Acoustic Fish Tags

Acoustic fish tags are used to monitor and track fish movements. Small tags are surgically implanted, injected, fed (via baited fish), or externally attached to a fish. The tags transmit a high frequency “ping” which can be heard as far as half a kilometer away. Acoustic receivers are strategically placed around the area of interest to listen for these pings. The receivers can be placed on anchored buoys, cabled underwater arrays, or existing oil and gas platforms, as well as integrated into ocean gliders, or even carried by other marine animals, such as elephant seals.

(left) Acoustic tag being surgically implanted into a sturgeon. (middle) Acoustic tag typically implanted internally in salmon (quarter provided for scale). (right) Acoustic tag externally attached a sturgeon. Image credit: NOAA Fisheries.

As acoustic signals from tags are detected and recorded by the receiver array, travel time can be calculated, and the fish’s location pinpointed. The accuracy of this method depends on the position of the tag relative to the receiver(s), the background noise (ambient noise) level relative to the frequency of the ping, and the accuracy of the assumed speed of sound in water. Tagged individuals can be tracked for periods ranging from days to years. Study durations are determined by tag battery life, attachment method, and data resolution/complexity.

A common application of acoustic telemetry is to investigate animal behavior and survival. Atlantic salmon are anadromous fish that migrate between freshwater spawning and nursery habitats to ocean feeding grounds. Historically, they were found in North American waters from Long Island Sound in the United States to Ungava Bay in Northeastern Canada. Dams, pollution, overfishing, and other factors led to significant declines in the wild Atlantic salmon stock: by the mid-20th century, the primary distribution of Atlantic salmon in the U.S. was limited to just a few remnant populations in the eastern third of Maine’s coast. Despite conservation efforts, returns of Atlantic salmon to natal rivers remain low. Using acoustic telemetry, scientists and managers can monitor the movement of tagged Atlantic salmon juveniles (“smolts”) as they migrate from rivers, through estuaries, and into the nearshore marine environment. Data gathered allow for a better understanding of the timing and duration of migration, routes of travel, areas used for holding and rearing, and locations of high mortality. This information can then be used to estimate abundance, evaluate mitigation efforts, and improve conservation plans. Similar research and management regimes are being implemented for Pacific populations of endangered salmon and steelhead, whose migration behavior and survival rates have been significantly impacted by the installation of hydroelectric dams in their natal rivers.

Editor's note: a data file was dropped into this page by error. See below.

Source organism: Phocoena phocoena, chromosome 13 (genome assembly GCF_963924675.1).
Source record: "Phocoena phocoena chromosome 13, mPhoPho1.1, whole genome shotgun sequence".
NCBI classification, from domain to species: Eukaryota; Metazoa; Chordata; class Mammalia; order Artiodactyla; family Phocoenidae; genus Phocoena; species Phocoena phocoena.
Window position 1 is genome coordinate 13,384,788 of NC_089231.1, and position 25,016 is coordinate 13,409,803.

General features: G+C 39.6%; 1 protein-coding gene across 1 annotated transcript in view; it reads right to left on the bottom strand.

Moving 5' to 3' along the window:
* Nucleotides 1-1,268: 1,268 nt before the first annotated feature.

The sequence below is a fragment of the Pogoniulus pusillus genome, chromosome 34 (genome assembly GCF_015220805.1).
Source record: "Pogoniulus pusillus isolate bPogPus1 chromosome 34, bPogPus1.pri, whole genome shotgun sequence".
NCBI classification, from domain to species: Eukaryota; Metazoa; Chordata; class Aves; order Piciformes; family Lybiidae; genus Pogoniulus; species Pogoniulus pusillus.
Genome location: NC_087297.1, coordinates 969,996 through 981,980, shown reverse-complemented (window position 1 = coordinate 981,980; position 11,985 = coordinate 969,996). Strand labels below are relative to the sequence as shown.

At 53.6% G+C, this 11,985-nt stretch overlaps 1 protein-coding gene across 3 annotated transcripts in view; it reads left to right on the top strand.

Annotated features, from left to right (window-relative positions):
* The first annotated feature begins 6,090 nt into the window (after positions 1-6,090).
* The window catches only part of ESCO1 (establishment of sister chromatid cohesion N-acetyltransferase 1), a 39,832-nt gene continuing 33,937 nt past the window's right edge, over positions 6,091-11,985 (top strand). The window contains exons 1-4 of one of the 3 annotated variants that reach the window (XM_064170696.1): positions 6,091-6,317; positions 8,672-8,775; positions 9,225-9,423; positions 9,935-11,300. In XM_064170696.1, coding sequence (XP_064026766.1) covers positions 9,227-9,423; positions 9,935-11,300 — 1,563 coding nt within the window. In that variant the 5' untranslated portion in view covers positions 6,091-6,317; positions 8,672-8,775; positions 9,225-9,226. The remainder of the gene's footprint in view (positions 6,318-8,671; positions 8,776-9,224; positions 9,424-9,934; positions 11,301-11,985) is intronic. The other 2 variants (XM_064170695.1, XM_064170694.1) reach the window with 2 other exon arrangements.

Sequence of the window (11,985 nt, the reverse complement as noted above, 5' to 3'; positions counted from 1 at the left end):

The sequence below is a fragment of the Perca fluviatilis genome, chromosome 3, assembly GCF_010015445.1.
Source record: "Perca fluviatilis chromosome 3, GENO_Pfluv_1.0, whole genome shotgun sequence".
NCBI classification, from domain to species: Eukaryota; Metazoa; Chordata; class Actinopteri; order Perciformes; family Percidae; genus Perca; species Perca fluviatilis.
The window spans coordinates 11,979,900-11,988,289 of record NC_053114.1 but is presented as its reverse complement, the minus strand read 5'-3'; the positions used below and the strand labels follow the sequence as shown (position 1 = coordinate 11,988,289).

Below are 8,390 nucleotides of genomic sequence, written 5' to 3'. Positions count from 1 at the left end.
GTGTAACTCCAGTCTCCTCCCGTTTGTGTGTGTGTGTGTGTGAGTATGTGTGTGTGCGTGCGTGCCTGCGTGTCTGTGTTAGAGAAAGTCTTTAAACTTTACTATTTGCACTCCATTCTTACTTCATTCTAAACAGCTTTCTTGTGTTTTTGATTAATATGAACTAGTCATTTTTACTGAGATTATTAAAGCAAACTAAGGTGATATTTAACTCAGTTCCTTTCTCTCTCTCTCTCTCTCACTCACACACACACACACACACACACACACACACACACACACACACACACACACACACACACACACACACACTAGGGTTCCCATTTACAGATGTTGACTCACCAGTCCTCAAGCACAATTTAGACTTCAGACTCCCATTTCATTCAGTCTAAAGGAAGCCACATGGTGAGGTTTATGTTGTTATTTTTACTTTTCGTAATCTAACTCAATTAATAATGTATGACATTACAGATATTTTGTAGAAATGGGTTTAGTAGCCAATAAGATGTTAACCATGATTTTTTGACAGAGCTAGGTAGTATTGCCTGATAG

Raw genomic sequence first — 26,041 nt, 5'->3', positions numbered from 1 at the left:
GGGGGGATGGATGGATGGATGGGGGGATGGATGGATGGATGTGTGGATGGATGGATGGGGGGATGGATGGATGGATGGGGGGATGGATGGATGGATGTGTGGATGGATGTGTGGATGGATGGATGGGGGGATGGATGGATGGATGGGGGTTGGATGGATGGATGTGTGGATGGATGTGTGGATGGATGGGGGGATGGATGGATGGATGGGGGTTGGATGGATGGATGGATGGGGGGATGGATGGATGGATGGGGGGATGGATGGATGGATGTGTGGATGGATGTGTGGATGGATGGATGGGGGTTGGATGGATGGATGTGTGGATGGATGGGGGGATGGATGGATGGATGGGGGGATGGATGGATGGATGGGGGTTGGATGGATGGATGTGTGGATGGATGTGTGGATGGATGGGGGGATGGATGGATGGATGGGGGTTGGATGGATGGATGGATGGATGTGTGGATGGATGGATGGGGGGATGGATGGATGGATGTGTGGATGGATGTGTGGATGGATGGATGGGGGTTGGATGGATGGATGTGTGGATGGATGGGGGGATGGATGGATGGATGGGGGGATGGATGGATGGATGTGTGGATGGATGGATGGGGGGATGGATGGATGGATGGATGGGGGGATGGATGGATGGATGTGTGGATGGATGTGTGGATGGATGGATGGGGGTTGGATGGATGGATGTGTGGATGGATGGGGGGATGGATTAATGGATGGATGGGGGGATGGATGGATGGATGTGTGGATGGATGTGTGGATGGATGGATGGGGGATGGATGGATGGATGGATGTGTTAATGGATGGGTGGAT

It is important to note that many marine predators, including fish and marine mammals, prey upon tagged juvenile salmon, and this complicates survivorship estimates determined through acoustic telemetry. Studies have shown pinnipeds to detect and selectively target fishes carrying high frequency acoustic tags. Other research has shown the characteristics of emitted pings to change post-predation event, and scientists may be able to use this data to correct survivorship estimates.

Acoustic telemetry can also be used to assess multispecies movements. Tagging data can help managers evaluate the functionality of marine protected areas (MPAs) delineated to help rebuild depleted coral reef fish populations. Acoustic tags have also been used to track and monitor the behavior of several elasmobranch species, including tiger sharks, blue sharks, manta rays, and great white sharks. Data reveal distinct patterns of habitat use and movement of animals not previously identified. Tagged great white sharks in South Africa were detected in all months and across all years in South Bay, however, their use of the Bay varied significantly with season and the sex of the shark. In autumn and winter, animals of both sexes aggregated around a Cape fur seal colony at Seal Island. In spring and summer, females frequented inshore areas (not associated with seal colonies), while males were seldom detected acoustically. In addition to defining habitat associations for this population, the finding that female sharks aggregate in inshore regions, not associated with seal colonies, during periods of high human, recreational use (spring/summer) highlights the need for ongoing shark-human mitigation strategies in this area.

Additional Links on DOSITS

Additional Resources


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  • Stansbury, A. L., Gotz, T., Deecke, V. B., & Janik, V. M. (2014). Grey seals use anthropogenic signals from acoustic tags to locate fish: evidence from a simulated foraging task. Proceedings of the Royal Society B: Biological Sciences, 282(1798), 20141595–20141595.